Many of us have heard the phrase “Practice makes Perfect.”
From the outside it seems logical.
If I want to be perfect, it would require me to practice.
The question is…
“What is perfect?”
Another question you might ask is…
“Is perfect possible?”
Gymnasts are judged often on virtuosity. Essentially the scale of “perfection” for any given movement.
Many people can do push ups, but are you doing the perfect push up? What does it take to achieve the perfect push up? Foot position, core position, hand position, loading of the hands, elbow position, neck position, and so on…
How many people think about all of that in a push up?
My experience would say, not the majority.
So if we might find it hard to identify what perfect is and we assume perfect can’t be obtained because there’s always a way to improve. Then where is the wide ranging applicability to that statement?
I had the pleasure of attending a Greg Nelson seminar on wrestling recently and at one point he made the statement..
“Practice makes habit.”
Now that is a great phrase. I have heard the phrase before but I don’t think I was ready for it at the time. Now I am.
We can train a specific reload with our weapon, or a certain snatch technique, or style of writing, or the way we communicate with others. This training builds habits. Works us closer to “You will most likely do it this way whenever you do it.”
That said, I don’t believe it leads us to perfection.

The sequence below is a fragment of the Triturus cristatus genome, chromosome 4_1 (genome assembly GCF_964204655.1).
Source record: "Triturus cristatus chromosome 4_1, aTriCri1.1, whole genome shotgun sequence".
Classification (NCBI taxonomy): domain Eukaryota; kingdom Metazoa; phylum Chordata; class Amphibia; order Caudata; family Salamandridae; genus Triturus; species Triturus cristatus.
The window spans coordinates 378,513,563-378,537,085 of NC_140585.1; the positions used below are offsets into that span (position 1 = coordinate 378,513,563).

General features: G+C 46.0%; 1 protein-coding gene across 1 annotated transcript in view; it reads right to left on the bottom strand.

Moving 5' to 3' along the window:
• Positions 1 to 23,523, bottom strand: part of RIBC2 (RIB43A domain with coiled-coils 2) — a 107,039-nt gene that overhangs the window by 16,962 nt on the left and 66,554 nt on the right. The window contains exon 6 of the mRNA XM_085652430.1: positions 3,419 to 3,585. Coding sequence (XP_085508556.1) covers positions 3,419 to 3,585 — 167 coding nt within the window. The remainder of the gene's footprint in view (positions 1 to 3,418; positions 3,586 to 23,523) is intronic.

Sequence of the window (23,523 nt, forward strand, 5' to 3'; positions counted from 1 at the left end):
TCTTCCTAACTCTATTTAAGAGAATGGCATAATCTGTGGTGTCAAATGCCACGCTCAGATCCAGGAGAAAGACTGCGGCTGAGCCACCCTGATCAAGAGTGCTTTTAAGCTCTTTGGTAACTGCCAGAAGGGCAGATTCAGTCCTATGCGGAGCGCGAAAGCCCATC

Is that reload technique the best one for your context, your body type, your weapon, etc? If you answered yes, how do you know? Have you trained others? Did you train them enough to attempt to achieve “perfection” before deciding to do another? Who decided what perfection was for that specific technique?
The same goes for the snatch technique, or the way you write, or the way you communicate.
Who determined perfect? Does their interpretation of perfect, fit your context?
Everyone is different and every day is different. As we grow the context changes. So do the goals. Is it safe to say that the fluctuation and fluidity applies to our perception of perfection?
I am getting hypothetical and dare I say philosophical, but words matter.
If we change that one word “perfect” to “habit” it completely changes the mental imagery of that phrase, the feeling it gives you.
The unattainable begins to shed away and it is replaced by a process. It strips away the vague positive emotion and boils it down to simple terms.
The more you practice, the more you are likely to do things that way.
No right or wrong. Just consistent experience.
Be good, train hard, stay safe